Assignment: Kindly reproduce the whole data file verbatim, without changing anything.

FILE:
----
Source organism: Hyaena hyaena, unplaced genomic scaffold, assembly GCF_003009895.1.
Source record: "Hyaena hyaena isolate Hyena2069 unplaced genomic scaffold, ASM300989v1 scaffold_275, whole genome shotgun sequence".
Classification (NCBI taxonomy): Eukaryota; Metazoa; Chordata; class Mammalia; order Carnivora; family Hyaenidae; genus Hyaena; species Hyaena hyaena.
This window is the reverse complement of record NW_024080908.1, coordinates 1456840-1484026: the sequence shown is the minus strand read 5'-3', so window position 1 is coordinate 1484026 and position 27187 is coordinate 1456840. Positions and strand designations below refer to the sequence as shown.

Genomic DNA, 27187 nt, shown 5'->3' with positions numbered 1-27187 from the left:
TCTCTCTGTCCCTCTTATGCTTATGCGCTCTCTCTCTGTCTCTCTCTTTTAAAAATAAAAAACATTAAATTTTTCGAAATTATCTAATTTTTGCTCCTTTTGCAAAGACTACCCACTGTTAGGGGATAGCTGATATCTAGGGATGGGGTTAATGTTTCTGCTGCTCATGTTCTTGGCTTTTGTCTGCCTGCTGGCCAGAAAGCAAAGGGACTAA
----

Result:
Source organism: Hyaena hyaena, unplaced genomic scaffold, assembly GCF_003009895.1.
Source record: "Hyaena hyaena isolate Hyena2069 unplaced genomic scaffold, ASM300989v1 scaffold_275, whole genome shotgun sequence".
Classification (NCBI taxonomy): Eukaryota; Metazoa; Chordata; class Mammalia; order Carnivora; family Hyaenidae; genus Hyaena; species Hyaena hyaena.
This window is the reverse complement of record NW_024080908.1, coordinates 1456840-1484026: the sequence shown is the minus strand read 5'-3', so window position 1 is coordinate 1484026 and position 27187 is coordinate 1456840. Positions and strand designations below refer to the sequence as shown.

Genomic DNA, 27187 nt, shown 5'->3' with positions numbered 1-27187 from the left:
TCTCTCTGTCCCTCTTATGCTTATGCGCTCTCTCTCTGTCTCTCTCTTTTAAAAATAAAAAACATTAAATTTTTCGAAATTATCTAATTTTTGCTCCTTTTGCAAAGACTACCCACTGTTAGGGGATAGCTGATATCTAGGGATGGGGTTAATGTTTCTGCTGCTCATGTTCTTGGCTTTTGTCTGCCTGCTGGCCAGAAAGCAAAGGGACTAA